After a fitful night of sleep in the Kuala Lumpur airport it was off to Phnom Penh, which would have been really exciting had my brain/body knew what was going on. I actually felt like a zombie as I ate breakfast, and downed a coffee - not really sure how that mixed with the residuals of my sleeping pill, but it tasted good. I caught some more zzz's on the plane and was soon touching down on warmer grounds, time to wake up.
I was lucky to make a connection with a friend of a friend of my brothers, who happens to be living in Phnom Penh right now and offered their spare bedroom for me. I knew at the airport I had a few things to take care of before I was let loose: Visa, SIM card for my phone, and transportation. I was a bit skeptical as to how smoothly this would go, based on similar past experienced, but was pleasantly surprised when I found myself texting my mom from my tuk-tuk a short half hour after landing, way to be efficient Cambodia.
Before arriving in Cambodia I had been told by countless people, travel books and blogs how friendly the Khmer people are, so I could not wait to experience it for myself. The airport staff and taxi drivers were helpful without being pushy and seemed to genuinely want to help me. While riding along the streets I was welcomed with the cheerful smiles I remember from SE Asia and knew I was in a good place. At one stoplight a motorcycle pulled up alongside me and said hello, asked me what my name was and shared his with me. Had the light been longer I might have even gotten a phone number out of it. Despite my perception of friendliness, I was warned by my driver to keep bags close and valuables out of reach from any passing by as drive by theft is common here.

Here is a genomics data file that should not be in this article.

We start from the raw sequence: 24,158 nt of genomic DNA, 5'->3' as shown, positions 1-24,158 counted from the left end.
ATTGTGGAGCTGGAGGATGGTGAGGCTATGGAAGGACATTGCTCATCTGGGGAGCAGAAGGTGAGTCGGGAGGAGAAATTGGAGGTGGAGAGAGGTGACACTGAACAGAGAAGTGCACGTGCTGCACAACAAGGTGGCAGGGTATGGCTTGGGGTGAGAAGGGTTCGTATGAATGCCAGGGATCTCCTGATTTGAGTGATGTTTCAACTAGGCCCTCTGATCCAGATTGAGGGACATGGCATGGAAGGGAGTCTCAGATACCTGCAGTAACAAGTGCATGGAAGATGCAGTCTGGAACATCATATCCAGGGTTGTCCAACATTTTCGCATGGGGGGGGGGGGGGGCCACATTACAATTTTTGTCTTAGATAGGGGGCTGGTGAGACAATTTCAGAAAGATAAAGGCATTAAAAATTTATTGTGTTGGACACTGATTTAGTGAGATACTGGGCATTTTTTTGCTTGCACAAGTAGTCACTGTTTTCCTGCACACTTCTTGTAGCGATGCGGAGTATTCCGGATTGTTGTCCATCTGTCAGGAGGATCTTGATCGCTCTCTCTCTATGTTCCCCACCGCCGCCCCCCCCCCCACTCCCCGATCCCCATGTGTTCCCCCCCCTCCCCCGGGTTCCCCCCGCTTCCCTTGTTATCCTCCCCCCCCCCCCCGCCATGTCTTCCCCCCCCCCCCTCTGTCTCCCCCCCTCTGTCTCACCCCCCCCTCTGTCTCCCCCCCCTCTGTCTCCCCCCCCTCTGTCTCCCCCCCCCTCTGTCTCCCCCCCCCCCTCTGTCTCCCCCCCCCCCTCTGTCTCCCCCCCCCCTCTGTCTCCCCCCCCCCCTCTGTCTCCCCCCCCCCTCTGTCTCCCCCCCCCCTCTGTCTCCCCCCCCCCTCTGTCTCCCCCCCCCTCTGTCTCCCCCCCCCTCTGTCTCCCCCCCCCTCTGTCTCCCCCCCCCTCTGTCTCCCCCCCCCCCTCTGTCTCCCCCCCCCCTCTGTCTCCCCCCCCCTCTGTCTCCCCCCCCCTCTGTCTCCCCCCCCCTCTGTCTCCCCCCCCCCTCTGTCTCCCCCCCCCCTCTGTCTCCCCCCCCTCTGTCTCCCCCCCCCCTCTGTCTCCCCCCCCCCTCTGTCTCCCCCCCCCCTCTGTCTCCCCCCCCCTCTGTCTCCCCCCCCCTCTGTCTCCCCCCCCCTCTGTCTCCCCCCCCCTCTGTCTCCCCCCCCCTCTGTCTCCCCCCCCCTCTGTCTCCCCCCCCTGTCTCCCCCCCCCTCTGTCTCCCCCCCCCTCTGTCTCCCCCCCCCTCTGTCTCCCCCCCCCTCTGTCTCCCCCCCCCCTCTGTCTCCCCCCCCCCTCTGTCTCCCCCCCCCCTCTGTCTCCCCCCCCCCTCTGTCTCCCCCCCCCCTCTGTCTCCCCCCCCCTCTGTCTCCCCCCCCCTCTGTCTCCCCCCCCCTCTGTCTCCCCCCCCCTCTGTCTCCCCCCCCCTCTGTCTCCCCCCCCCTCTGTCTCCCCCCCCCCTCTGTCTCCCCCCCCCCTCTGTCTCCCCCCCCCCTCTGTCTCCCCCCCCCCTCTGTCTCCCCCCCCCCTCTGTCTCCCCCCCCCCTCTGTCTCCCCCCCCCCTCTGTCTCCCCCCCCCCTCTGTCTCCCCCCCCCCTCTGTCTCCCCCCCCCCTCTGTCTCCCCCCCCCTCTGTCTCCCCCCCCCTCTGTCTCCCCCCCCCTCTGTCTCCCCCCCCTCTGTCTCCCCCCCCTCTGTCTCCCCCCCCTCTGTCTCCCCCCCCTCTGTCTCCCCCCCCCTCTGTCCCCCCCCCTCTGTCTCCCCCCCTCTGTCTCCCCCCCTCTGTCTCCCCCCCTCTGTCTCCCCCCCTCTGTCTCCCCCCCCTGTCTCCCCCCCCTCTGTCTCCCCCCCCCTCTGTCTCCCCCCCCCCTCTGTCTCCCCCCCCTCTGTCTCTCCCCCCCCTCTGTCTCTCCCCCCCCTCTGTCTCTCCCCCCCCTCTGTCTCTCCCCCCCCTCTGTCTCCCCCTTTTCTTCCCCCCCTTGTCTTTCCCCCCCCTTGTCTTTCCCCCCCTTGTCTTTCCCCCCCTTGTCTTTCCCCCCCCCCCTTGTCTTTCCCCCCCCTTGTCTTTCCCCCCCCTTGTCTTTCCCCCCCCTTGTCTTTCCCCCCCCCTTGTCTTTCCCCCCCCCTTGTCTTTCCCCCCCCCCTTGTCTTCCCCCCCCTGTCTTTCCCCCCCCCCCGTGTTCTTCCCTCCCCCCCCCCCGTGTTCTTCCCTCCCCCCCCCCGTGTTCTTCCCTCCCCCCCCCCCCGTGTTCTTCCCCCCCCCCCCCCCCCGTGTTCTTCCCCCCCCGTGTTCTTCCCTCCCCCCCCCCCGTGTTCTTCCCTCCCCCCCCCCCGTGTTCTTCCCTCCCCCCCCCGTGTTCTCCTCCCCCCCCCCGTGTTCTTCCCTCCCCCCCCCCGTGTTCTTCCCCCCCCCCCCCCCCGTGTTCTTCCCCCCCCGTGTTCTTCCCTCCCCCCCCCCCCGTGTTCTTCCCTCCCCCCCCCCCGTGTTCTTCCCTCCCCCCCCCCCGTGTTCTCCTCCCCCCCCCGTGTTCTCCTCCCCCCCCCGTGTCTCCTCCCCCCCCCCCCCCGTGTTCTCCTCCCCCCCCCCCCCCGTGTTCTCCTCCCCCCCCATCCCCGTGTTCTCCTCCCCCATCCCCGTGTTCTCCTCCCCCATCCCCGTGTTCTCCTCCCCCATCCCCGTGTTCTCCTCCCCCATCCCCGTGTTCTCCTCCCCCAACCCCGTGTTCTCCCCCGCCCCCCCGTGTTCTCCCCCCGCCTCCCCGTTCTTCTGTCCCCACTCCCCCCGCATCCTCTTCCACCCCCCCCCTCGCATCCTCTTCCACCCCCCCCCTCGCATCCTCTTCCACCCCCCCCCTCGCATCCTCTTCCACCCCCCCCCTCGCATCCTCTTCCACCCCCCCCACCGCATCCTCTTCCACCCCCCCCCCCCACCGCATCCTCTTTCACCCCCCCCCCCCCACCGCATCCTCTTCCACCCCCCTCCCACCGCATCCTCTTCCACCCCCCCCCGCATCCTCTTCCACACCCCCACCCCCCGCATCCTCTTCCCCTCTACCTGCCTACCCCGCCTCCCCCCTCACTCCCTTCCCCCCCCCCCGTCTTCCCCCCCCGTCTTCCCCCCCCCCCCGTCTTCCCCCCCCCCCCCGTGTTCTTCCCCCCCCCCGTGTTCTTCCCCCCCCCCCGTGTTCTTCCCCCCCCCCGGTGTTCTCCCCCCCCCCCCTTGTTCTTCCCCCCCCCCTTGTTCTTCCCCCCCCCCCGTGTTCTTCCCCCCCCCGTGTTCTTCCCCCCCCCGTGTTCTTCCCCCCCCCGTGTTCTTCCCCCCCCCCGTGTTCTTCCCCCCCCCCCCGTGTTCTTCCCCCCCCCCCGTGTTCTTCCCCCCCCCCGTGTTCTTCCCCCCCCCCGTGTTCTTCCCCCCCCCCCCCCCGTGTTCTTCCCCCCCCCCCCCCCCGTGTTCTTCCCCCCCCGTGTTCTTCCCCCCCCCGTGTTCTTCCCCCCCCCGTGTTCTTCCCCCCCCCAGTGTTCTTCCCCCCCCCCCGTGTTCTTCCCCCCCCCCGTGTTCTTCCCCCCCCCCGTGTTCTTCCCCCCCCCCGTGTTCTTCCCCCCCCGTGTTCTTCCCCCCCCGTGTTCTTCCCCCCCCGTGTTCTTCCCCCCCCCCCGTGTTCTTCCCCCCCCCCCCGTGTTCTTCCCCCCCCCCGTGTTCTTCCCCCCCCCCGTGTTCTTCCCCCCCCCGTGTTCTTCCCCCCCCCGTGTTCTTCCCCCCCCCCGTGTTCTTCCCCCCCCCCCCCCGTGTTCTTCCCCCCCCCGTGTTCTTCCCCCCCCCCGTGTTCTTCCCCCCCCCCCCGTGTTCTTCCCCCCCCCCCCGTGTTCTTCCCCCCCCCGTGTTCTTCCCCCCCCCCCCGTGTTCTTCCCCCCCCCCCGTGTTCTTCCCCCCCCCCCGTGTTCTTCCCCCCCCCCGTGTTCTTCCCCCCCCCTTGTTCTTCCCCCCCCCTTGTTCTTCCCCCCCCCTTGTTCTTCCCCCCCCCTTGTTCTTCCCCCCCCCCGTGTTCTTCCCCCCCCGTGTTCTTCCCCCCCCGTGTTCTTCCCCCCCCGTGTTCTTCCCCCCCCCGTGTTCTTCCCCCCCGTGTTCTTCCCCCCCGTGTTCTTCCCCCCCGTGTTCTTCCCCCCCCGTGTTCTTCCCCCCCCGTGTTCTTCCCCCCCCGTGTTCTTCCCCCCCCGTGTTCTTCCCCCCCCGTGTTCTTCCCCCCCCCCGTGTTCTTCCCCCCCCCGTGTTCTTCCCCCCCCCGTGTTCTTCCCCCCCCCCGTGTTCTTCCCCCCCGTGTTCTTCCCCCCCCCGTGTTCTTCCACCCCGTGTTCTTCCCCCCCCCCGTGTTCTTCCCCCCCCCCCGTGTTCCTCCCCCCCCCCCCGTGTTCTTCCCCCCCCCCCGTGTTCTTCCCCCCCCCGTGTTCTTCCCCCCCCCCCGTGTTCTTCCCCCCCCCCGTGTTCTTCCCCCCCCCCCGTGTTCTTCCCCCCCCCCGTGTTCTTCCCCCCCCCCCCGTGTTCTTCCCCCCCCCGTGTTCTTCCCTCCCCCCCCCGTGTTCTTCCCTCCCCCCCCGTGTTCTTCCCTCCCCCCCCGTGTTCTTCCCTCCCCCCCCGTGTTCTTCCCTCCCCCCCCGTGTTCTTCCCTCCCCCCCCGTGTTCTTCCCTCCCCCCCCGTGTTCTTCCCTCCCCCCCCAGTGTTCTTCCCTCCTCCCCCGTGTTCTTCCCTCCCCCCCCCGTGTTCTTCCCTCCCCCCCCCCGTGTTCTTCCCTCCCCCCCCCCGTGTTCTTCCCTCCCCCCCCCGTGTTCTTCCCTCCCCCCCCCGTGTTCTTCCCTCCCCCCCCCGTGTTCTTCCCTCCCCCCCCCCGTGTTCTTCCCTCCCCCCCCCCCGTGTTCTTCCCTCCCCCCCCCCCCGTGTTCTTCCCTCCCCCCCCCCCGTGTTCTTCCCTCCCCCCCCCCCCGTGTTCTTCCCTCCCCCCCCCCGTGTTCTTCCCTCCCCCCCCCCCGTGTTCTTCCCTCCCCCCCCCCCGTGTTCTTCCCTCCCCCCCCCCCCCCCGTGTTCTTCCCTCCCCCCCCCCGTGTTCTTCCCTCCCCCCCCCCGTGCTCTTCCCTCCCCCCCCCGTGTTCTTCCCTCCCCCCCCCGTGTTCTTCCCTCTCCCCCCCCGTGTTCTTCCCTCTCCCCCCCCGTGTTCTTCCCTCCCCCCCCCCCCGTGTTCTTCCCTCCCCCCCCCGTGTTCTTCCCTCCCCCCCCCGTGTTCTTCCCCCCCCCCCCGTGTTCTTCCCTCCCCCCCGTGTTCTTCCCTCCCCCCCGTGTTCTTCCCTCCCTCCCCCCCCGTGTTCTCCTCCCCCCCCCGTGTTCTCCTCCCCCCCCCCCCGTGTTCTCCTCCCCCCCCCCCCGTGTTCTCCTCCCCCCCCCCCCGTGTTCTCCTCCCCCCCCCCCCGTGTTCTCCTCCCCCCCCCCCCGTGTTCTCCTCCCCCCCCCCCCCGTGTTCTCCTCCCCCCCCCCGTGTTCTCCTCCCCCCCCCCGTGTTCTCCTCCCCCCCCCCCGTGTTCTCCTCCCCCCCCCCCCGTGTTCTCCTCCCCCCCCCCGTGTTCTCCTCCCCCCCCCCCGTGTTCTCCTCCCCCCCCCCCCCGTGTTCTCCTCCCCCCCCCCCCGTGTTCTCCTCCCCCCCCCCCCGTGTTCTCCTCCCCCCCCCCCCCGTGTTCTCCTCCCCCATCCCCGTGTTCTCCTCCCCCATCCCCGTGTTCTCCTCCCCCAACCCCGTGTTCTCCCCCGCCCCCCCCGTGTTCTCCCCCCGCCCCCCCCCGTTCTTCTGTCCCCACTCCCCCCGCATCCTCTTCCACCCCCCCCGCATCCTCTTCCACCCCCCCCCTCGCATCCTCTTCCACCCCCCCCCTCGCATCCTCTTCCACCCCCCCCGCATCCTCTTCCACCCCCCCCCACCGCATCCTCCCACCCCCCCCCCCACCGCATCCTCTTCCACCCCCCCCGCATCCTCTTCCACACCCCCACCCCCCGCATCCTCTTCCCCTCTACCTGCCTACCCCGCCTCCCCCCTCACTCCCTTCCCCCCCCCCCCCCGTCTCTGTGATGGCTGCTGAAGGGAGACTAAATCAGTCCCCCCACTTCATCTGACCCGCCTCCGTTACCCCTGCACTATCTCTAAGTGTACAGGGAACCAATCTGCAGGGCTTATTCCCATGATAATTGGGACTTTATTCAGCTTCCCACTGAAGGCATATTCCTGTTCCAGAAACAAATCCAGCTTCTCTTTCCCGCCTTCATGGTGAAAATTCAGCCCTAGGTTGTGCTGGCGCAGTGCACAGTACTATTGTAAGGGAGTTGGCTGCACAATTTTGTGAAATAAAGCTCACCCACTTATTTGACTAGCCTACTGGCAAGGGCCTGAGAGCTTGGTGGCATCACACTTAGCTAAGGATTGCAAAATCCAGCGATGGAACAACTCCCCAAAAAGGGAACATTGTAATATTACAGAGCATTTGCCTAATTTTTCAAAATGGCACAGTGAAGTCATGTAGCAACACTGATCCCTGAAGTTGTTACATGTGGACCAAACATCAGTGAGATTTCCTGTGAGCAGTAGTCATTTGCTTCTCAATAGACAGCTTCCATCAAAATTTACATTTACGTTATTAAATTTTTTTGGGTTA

Now, only a day after arriving and getting my first taste of Khmer charm I can definitely see how people fall in love with this country. I've had the most interaction with tuk-tuk and moto drivers, as they're on every street corner and more than willing to strike up a conversation with you, but I actually find them to be quite endearing. When I was in Bali last year, after only a day of walking the streets and hearing "need a ride miss, where are you going?" I was near the breaking point. After a few days I don't seem to mind them here - on the first day I met Rene a tuk-tuk driver, and Achint who's numbers were both saved in my phone.
Tuesday morning when I found myself needed a ride I decided to give Achint a call and after hearing my voice responded "Good morning friend!" Within 15 minutes he was at my place and ready to go, now that's service. He drove me over to the Thai embassy so I could apply for my visa before we made our way out to the Killing Fields. The entire day he was friendly, of course trying to talk up business for the following days "shooting range, museum, mountain?" but at no time did I feel bothered or annoyed. I think his best invite was to join him for beers and the club later that evening, after we passed the Cambodia brewery and he discovered I enjoy beer. Hmm maybe I'll have to take him up on that next week, when I return to Phnom Penh.
Only recently has this country shown up on the SE Asia tourist route. With a dark, harrowing past it's amazing to see the smiles spread across the locals faces. I've met travelers with mixed impressions, but if you're lucky enough to connect with a few locals I'm confident you'll fall in love.